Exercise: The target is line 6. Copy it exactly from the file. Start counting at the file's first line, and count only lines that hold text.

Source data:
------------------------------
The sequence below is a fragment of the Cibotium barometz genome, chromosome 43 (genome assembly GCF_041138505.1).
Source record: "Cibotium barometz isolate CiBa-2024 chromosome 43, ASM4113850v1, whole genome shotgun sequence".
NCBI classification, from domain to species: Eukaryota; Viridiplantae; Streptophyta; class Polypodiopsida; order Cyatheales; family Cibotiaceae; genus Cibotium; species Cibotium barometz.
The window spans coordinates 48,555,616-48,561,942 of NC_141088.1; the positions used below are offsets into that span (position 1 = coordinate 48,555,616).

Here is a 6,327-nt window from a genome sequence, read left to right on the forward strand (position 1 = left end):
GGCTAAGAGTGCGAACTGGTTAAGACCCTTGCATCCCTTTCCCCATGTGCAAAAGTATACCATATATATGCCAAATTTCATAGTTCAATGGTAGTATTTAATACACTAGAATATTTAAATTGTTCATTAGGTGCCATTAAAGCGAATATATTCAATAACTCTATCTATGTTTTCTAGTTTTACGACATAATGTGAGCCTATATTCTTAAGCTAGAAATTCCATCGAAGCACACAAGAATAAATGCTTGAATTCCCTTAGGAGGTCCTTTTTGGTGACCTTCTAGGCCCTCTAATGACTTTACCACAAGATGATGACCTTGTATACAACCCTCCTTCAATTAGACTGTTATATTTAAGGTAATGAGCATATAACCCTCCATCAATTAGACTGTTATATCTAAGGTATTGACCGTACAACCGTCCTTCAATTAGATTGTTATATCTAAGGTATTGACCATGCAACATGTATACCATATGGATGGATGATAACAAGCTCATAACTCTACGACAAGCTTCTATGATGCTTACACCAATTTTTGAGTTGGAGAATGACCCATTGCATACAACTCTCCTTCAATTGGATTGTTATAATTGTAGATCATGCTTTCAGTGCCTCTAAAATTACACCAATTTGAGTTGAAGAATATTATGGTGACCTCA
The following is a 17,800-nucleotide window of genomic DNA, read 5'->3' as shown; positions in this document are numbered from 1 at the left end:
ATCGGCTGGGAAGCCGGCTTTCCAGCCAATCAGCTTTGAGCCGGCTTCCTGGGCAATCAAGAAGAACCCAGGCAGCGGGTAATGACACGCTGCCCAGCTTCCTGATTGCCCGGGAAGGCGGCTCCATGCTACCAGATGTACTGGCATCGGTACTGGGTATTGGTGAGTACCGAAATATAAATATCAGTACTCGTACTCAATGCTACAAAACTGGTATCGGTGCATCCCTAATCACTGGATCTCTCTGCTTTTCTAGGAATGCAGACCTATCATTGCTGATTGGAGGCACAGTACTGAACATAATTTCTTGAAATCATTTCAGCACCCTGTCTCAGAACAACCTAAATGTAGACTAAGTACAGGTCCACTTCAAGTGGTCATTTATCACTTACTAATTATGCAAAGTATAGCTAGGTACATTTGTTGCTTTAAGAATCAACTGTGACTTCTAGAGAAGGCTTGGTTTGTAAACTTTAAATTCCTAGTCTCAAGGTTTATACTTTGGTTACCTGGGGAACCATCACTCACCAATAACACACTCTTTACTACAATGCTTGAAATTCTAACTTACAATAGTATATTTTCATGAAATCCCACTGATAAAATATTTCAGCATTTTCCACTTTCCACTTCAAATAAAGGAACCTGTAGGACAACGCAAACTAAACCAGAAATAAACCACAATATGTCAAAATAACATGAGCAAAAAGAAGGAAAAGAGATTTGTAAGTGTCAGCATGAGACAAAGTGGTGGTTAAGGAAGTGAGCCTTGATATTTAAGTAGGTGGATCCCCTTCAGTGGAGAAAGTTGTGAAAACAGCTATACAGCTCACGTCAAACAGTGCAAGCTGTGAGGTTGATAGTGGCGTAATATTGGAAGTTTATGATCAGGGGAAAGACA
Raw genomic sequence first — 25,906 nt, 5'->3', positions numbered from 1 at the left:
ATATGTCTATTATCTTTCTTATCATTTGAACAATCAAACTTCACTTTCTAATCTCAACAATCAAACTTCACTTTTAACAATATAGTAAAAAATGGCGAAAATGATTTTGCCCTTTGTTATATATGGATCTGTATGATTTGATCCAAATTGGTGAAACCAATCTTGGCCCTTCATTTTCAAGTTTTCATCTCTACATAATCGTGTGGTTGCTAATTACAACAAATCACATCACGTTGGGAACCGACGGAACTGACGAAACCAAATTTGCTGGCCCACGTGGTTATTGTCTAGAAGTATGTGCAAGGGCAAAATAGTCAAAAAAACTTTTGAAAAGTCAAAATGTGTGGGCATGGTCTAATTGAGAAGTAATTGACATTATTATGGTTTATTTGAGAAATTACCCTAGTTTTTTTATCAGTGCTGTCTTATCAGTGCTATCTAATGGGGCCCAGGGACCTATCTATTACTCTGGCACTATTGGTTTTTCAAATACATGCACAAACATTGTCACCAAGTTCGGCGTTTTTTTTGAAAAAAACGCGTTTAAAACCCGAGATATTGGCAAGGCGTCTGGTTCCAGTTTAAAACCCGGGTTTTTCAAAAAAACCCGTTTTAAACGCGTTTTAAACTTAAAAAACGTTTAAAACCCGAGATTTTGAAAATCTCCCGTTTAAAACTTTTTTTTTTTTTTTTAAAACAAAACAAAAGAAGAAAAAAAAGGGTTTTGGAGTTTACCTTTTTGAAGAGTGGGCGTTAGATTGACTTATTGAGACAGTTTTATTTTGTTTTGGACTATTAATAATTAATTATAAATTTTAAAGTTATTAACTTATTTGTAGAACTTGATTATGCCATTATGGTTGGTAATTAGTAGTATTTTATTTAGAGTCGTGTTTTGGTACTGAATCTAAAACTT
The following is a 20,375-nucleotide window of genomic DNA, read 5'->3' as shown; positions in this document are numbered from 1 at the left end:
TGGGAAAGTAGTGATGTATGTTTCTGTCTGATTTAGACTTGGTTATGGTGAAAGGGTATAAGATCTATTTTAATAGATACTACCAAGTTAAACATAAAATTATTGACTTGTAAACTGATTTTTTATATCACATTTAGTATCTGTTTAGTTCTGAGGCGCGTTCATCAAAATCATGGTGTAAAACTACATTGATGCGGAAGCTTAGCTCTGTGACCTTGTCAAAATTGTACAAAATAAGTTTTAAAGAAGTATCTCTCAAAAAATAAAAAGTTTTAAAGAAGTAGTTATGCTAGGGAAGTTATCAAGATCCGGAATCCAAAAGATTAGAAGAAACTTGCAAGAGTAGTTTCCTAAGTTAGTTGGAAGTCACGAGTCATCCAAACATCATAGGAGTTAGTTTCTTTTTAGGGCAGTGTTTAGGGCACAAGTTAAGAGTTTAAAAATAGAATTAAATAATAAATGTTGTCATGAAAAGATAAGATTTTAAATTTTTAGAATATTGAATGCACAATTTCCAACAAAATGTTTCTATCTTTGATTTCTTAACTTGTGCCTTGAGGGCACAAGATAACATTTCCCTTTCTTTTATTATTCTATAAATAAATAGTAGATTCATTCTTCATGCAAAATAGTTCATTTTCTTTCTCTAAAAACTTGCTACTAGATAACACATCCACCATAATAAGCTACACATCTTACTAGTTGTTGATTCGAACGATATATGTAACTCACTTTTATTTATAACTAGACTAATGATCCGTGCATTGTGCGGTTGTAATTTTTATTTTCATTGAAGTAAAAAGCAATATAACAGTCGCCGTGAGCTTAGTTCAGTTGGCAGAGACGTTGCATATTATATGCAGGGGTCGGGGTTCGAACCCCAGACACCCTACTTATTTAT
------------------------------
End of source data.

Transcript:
GGCTAAGAGTGCGAACTGGTTAAGACCCTTGCATCCCTTTCCCCATGTGCAAAAGTATACCATATATATGCCAAATTTCATAGTTCAATGGTAGTATTTAATACACTAGAATATTTAAATTGTTCATTAGGTGCCATTAAAGCGAATATATTCAATAACTCTATCTATGTTTTCTAGTTTTACGACATAATGTGAGCCTATATTCTTAAGCTAGAAATTCCATCGAAGCACACAAGAATAAATGCTTGAATTCCCTTAGGAGGTCCTTTTTGGTGACCTTCTAGGCCCTCTAATGACTTTACCACAAGATGATGACCTTGTATACAACCCTCCTTCAATTAGACTGTTATATTTAAGGTAATGAGCATATAACCCTCCATCAATTAGACTGTTATATCTAAGGTATTGACCGTACAACCGTCCTTCAATTAGATTGTTATATCTAAGGTATTGACCATGCAACATGTATACCATATGGATGGATGATAACAAGCTCATAACTCTACGACAAGCTTCTATGATGCTTACACCAATTTTTGAGTTGGAGAATGACCCATTGCATACAACTCTCCTTCAATTGGATTGTTATAATTGTAGATCATGCTTTCAGTGCCTCTAAAATTACACCAATTTGAGTTGAAGAATATTATGGTGACCTCA